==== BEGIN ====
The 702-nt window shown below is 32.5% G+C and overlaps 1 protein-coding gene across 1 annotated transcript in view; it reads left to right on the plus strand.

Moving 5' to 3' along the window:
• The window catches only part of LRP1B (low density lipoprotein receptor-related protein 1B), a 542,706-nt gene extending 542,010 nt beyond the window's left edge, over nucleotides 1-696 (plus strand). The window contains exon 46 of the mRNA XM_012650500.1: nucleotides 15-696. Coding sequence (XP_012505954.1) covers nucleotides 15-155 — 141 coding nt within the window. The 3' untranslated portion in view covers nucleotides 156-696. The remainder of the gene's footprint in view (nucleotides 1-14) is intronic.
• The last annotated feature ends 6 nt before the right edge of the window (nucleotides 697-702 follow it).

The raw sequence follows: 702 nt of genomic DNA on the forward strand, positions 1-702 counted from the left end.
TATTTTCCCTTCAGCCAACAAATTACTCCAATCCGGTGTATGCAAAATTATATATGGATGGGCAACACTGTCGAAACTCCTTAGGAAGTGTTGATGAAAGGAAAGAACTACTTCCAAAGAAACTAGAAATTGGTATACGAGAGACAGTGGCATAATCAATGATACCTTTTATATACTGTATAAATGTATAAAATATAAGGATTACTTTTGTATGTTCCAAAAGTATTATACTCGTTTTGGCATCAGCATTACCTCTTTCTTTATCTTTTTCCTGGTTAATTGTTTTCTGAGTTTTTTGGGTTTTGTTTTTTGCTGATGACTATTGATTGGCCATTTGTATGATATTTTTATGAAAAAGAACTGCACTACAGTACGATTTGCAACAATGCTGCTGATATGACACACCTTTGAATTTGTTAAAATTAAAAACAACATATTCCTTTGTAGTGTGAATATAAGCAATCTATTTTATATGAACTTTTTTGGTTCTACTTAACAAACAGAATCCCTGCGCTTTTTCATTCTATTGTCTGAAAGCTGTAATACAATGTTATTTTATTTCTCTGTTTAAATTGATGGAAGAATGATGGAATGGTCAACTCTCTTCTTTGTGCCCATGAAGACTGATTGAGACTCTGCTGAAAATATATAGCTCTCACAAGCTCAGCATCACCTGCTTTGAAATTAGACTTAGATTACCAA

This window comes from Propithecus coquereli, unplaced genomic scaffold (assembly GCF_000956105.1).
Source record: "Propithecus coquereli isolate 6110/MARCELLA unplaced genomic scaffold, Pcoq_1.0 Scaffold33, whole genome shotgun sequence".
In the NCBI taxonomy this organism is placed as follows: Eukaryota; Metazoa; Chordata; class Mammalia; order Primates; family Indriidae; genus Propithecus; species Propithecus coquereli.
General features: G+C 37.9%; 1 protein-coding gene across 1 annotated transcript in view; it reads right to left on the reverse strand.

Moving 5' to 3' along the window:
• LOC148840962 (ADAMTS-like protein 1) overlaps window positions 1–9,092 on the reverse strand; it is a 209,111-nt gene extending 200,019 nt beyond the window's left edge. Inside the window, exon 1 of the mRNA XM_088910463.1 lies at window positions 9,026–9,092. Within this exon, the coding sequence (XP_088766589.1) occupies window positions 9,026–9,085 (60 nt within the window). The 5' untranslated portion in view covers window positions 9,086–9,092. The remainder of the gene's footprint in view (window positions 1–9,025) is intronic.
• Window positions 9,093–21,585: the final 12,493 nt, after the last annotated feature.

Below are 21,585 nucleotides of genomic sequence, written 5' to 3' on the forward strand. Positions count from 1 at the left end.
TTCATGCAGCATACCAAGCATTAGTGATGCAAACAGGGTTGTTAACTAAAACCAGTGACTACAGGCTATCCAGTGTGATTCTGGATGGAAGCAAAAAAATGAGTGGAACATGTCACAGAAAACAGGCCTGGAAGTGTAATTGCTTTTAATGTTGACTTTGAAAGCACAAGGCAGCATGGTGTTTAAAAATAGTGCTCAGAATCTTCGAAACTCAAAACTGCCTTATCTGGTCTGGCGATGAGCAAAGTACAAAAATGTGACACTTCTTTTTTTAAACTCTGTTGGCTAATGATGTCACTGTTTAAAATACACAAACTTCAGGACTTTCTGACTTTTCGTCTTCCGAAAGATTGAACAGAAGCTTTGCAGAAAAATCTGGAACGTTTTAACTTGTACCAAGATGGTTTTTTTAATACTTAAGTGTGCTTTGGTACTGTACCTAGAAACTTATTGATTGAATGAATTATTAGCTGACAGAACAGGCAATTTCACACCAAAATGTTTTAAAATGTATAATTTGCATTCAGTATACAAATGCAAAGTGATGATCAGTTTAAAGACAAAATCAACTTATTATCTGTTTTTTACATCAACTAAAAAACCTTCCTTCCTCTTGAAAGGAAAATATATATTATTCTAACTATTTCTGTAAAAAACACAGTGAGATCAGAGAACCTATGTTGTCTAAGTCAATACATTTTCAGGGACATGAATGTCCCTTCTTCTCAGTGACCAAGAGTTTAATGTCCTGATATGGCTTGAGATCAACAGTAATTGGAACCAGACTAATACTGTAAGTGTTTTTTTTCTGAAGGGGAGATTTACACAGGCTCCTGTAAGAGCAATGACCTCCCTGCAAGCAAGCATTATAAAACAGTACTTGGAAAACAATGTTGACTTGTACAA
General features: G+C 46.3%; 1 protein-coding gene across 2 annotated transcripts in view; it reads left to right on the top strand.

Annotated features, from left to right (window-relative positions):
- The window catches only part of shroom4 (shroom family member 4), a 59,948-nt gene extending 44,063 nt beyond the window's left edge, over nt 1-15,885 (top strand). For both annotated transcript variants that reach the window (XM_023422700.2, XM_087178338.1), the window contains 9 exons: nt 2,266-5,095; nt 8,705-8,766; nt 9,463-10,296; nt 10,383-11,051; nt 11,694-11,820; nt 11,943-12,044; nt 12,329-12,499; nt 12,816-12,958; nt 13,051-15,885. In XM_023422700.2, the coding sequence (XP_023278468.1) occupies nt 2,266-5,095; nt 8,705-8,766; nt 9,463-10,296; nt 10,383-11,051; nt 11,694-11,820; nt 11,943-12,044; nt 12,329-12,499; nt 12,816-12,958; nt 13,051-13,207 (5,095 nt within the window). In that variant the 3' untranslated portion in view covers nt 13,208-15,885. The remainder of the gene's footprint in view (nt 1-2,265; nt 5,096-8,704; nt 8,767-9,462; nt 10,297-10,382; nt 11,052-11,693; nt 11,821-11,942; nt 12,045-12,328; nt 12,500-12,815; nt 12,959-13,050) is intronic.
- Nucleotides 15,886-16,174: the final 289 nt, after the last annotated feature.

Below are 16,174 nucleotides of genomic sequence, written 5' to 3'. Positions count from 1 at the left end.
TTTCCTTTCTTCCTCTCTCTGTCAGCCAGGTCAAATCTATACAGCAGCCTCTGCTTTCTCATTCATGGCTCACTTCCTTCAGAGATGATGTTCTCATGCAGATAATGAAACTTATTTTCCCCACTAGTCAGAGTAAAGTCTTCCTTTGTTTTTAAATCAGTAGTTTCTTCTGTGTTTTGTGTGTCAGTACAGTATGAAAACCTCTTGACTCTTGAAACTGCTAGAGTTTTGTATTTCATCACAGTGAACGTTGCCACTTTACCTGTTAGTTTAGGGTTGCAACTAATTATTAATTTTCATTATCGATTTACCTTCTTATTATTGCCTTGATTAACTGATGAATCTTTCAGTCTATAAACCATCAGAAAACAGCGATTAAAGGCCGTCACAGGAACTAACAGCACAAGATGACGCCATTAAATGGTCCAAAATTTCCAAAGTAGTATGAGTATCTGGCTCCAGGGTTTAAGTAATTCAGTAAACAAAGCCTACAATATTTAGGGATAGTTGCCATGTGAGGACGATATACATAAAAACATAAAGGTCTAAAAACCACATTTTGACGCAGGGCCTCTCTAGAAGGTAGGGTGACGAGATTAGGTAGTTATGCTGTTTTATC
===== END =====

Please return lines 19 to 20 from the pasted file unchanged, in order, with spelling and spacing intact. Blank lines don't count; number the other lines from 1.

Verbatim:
- Nucleotides 15,886-16,174: the final 289 nt, after the last annotated feature.

Below are 16,174 nucleotides of genomic sequence, written 5' to 3'. Positions count from 1 at the left end.